Monday, April 19, 2010

Income tax treatment of foreign currency option gains

Here's an article I wrote (with minor edits to add endnotes) for the November 2009 edition of the AICPA Tax Section's The Tax Adviser (specifically, the Tax Clinic).  I hope you find it useful.

As many practitioners already know, Sec. 988 treats most (but not all) gains and losses from foreign currency transactions as ordinary in character. 

Depending on the taxpayer’s circumstances, this treatment can be favorable or otherwise.

While the full range of exceptions to this rule are beyond the scope of this article, there is one in particular that may be of particular interest to investors.

For this example, let’s say that individual U.S. “Investor” holds substantial foreign stocks (e.g., on the London Stock Exchange) denominated in foreign currency (e.g., UK pounds or “GBP”).  Further, let’s say that Investor is concerned about possible fluctuations in the USD/GBP exchange rate, and so decides to manage that risk by purchasing a foreign currency option as follows directly from a U.S. investment bank:
  • European[i]-style GBP put/USD call, with “non-deliverable” settlement[ii]
  • Not exchange-traded (or subject to the rules of an exchange)[iii]
  • Call currency amount:   USD 650,000
  • Put currency amount:    GBP 345,000
  • Strike price:           1.8841 USD/GBP
  • Reference currency:     GBP
  • Settlement currency:    USD
  • Trade date:             January 2, 200X
  • Valuation date:         December 1, 200X
  • Premium:                USD 15,000
In this example, this means that Investor pays USD 15,000 for the right to receive (in cash) the net value of the excess of the USD amount over the GBP amount on the valuation date.  If there is no net positive excess, no additional money changes hands.
More specifically, if on the valuation date the spot exchange rate is 1.6 USD/GBP (i.e., the value of the USD has increased compared to the GBP), then Investor would be entitled to receive USD 650,000 - (GBP 345,000 x 1.6 USD/GBP) = USD 98,000.  After consideration of the option premium, Investor’s net profit would be USD 83,000.  Query:  Should this profit be characterized as ordinary income, or capital gain?  And if the latter, what is the holding period?  While the answer might seem clear at the outset, getting there is somewhat circuitous and may also require specific action on Investor’s part in the form of an election by the end of the trade date.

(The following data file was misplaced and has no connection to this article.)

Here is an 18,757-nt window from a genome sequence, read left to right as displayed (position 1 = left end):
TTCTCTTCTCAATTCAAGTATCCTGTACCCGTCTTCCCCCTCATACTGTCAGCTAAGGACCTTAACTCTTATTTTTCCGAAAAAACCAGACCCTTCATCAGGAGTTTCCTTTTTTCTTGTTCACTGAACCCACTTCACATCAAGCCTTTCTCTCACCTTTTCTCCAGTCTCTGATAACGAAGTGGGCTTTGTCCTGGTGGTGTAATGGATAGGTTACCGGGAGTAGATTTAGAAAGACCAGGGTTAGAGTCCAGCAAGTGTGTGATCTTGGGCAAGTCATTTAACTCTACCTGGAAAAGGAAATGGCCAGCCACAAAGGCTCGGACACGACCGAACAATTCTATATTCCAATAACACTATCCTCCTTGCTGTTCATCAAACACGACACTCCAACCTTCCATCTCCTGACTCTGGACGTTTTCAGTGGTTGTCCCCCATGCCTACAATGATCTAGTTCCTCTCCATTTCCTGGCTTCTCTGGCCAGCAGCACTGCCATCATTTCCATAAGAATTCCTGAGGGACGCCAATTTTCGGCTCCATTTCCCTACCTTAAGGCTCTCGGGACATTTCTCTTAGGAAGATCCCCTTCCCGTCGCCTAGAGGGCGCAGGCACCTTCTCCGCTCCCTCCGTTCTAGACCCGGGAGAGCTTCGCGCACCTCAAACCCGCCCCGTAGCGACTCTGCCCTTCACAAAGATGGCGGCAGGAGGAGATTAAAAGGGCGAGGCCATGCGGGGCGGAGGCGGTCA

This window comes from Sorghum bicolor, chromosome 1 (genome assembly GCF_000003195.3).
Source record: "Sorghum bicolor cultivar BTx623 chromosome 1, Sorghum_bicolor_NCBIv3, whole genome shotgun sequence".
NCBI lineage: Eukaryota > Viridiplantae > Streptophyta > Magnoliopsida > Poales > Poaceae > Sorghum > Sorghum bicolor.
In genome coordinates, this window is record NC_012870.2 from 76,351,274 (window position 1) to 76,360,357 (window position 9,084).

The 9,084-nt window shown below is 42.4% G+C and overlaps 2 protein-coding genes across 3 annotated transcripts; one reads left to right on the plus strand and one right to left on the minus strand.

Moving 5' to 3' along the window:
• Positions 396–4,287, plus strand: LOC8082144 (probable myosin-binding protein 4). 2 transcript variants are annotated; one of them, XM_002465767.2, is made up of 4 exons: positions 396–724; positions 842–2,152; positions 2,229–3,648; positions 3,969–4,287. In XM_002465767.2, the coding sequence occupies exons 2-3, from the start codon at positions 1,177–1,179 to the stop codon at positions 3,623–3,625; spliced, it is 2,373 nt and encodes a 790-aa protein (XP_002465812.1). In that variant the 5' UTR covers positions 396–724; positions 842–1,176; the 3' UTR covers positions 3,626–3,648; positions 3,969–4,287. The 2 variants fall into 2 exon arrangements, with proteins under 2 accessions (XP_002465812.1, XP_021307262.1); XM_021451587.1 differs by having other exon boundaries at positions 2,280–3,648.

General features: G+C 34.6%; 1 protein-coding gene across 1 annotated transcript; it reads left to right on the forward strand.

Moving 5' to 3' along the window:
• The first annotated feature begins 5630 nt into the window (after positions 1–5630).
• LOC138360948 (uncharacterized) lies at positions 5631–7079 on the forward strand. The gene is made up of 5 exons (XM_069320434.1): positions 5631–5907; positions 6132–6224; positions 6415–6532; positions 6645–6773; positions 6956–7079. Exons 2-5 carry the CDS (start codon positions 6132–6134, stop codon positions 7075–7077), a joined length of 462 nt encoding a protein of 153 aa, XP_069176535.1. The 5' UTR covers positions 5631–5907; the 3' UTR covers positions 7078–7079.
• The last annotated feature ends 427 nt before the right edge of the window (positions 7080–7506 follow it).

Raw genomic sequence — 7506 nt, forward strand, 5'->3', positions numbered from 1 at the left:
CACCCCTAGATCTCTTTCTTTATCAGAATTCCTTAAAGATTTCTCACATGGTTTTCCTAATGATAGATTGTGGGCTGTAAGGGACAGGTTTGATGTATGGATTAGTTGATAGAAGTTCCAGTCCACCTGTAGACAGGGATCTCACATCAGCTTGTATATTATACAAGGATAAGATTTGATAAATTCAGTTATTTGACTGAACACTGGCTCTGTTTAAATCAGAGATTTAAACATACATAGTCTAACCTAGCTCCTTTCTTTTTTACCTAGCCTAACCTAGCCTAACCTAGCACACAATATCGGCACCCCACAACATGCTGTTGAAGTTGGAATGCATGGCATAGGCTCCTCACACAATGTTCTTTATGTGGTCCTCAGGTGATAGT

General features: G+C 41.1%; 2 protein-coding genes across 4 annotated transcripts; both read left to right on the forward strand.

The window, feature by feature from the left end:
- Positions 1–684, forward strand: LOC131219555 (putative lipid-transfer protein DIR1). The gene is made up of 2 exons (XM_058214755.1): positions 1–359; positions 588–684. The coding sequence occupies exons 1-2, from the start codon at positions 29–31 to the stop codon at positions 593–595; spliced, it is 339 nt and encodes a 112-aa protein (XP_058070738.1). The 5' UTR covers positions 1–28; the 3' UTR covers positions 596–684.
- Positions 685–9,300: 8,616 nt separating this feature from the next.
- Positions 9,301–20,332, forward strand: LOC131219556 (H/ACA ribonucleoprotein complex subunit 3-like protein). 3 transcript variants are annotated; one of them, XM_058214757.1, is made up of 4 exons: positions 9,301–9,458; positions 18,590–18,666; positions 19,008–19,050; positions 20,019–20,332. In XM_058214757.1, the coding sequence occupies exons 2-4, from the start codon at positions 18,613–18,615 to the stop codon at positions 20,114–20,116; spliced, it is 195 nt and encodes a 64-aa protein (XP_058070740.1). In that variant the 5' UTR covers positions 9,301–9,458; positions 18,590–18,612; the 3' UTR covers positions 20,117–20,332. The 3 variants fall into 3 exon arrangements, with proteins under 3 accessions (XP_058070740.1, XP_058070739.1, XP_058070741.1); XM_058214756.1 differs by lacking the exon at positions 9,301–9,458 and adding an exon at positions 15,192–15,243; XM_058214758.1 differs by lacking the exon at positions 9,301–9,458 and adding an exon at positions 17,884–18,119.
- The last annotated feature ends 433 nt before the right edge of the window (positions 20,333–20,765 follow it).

1)      Section 988
a)      In general
In general, Sec. 988 treats foreign currency gains/losses attributable to a “section 988 transaction” as ordinary income/loss.  Moreover, by its express terms, Sec. 988 overrides any other contrary provisions under Chapter 1 of the Internal Revenue Code (sections 1 through 1400U-3, dealing with Normal Taxes and Surtaxes).  However, exceptions do apply.
In determining whether a particular arrangement is covered by this rule, Sec. 988(c)(1) treats as a “section 988 transaction” any specified transaction (e.g., any forward contract, futures contract, option, or similar financial instrument) if the amount which the taxpayer is entitled to receive (or is required to pay) by reason of such transaction is determined by reference to the value of 1 or more nonfunctional currencies.  Since the option in this example meets those criteria, it would appear (so far) to constitute a “section 988 transaction” and presumably give rise to ordinary income.
b)     Interplay with Sec. 1256
Next, we need to consider Sec. 988(c)(1)(D), which provides that the acquisition of any forward contract, futures contract, option, or similar financial instrument is not a “section 988 transaction” if it represents a regulated futures contract or nonequity option which would be marked to market under Sec. 1256  if held on the last day of the taxable year.
Under Sec. 1256(g)(1), a “regulated futures contract” is a contract with respect to which the amount required to be deposited and the amount which may be withdrawn depends on a system of marking to market, and which is traded on or subject to the rules of a qualified board or exchange.  In our example, the option is clearly not a “regulated futures contract” since there were no amounts required to be deposited or able to be withdrawn.
Under Sec. 1256(g)(3), a “nonequity option” includes any listed option which is not an equity option.  Sec. 1256(g)(5), in turn, provides that a “listed option” is one which is traded on (or subject to the rules of) a qualified board or exchange.  Sec. 1256(g)(7) further provides that the term “qualified board or exchange” means (1) an SEC-registered national securities exchange, (2) a domestic board of trade designated as a contract market by the Commodity Futures Trading Commission, or (3) any other exchange, board of trade, or other market which the Secretary determines has rules adequate to carry out the purposes of Sec. 1256.